National champion Pittsburgh certainly took what it was given, despite the presence of Heisman Trophy winner Tony Dorsett. Against Duke, Dorsett was held to 40 yards rushing, largely because the Blue Devils had stationed what seemed to be their entire College of Arts enrollment on the defensive line. But Panther Quarterback Matt Cavanaugh began lofting passes over the eight- or nine-man front, four of them for touchdowns in a 44-31 Pitt win. In the Sugar Bowl, Georgia alternated eight-and nine-man lines to collar Dorsett, limiting him to 34 yards in his first 14 carries. Again Cavanaugh took to the air, hitting two passes to set up one touchdown and connecting on a 59-yard scoring pass for a lead Georgia never overcame. Oklahoma threw just four passes in victories over Kansas State and Missouri, but facing Nebraska with a share of the Big Eight title at stake, Oklahoma Coach Barry Switzer unreeled a halfback option pass and a flea-flicker. The two passes were instrumental in a 79-yard march and the game-winning touchdown. "I felt intuitively we ought to hump it up out there," Switzer said.

"When you look at offense as a totality, your first fundamental has to be a running game that is solid and powerful," says USC Coach John Robinson. "But in many of the big games passing is so often the difference."

It is a philosophy Robinson may well have acquired by witnessing recent Rose Bowls. Since 1968 the Pac-8, with its pass-oriented attack, has won eight of 10 against the often favored, run-oriented Big Ten. Last year USC upset Michigan primarily because the Trojans overplayed against the run to stop the Wolverine ground game, especially in the first half. Though his offense was going nowhere, Michigan Quarterback Rick Leach tried only four passes during those 30 minutes of play. In the end USC had held Michigan to 155 yards rushing, 207 yards below the Wolverine average, and to six points, 32 under the Wolverine average.

If you don't believe passing is making a comeback, listen to the coaches: "We're strong believers in passing. We feel it's safer than our pitchouts."—New Mexico's Bill Canty.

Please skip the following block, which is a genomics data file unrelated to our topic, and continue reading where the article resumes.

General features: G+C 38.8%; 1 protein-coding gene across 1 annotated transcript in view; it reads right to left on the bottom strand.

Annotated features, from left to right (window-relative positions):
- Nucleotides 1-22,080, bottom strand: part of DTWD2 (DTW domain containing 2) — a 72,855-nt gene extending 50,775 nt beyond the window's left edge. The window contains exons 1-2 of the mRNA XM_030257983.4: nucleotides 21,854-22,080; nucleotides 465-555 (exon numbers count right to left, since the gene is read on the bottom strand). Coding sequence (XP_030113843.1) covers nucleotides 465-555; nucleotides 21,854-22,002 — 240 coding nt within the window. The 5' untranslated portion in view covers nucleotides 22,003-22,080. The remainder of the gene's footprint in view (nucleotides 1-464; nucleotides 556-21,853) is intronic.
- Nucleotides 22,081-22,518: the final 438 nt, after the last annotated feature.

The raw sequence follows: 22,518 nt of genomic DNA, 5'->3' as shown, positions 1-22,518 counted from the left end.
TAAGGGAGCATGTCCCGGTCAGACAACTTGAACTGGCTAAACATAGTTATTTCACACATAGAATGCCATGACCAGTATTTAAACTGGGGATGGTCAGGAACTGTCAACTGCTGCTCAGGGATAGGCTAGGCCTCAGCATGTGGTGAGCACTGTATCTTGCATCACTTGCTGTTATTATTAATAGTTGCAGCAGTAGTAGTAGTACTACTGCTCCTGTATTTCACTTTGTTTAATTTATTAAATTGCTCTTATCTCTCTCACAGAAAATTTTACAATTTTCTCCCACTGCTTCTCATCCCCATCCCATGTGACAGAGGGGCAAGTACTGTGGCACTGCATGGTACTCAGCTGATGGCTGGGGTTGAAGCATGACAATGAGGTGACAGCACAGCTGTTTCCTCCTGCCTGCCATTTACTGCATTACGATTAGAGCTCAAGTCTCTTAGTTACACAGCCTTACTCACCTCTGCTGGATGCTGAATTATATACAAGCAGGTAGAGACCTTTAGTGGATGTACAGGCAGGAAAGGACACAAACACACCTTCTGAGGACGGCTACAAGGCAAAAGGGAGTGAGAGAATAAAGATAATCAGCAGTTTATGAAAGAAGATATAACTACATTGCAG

"The defenses eventually catch up, and that's what's happening now. You'll see an increase in passing all over the country."—Georgia's Bill Dooley.

"We have gone to four straight bowls because we are more balanced than a lot of people. Most teams are lopsided on running."—Maryland's Jerry Claiborne.

"You've got to do something to defeat those eight-man fronts they're using against the wishbone and veer."—Pitt's Jackie Sherrill.

"Last year we increased passing from nine a game to 13, almost 40%, and we're going to increase it more this year. If you haven't practiced passing under pressure, you find it difficult to go to the pass to win."—UCLA's Terry Donahue.

"When a weak team like Rice can score 34 points on a tough team like A&M [which it did by passing] that is a harbinger."—Missouri's Al Onofrio.

Other harbingers are subtly showing up. In 1974 three Southwest Conference teams averaged 100 yards passing a game. In 1975 there were four, and last year seven averaged 100 yards, including co-champions Texas Tech and Houston. Not coincidentally, in 1974 four SWC members used the wishbone. Last year there were two, and this fall there will be just one (Texas A&M).

In spring practice Texas' new coach, Freddie Akers, abandoned the Longhorn wishbone and installed a veer to bolster passing. And if you think he's just fooling around, he also shifted Olympic-sprinter Johnny (Lam) Jones from halfback to flanker. The first thing Lou Holtz did at Arkansas was to hire Don Breaux, who built the potent air games at Florida State and Florida. Holtz then broke Razorback tradition by signing a receiver as his first recruit. And if you think he's just fooling around, note that the first play called from scrimmage this spring was a pass.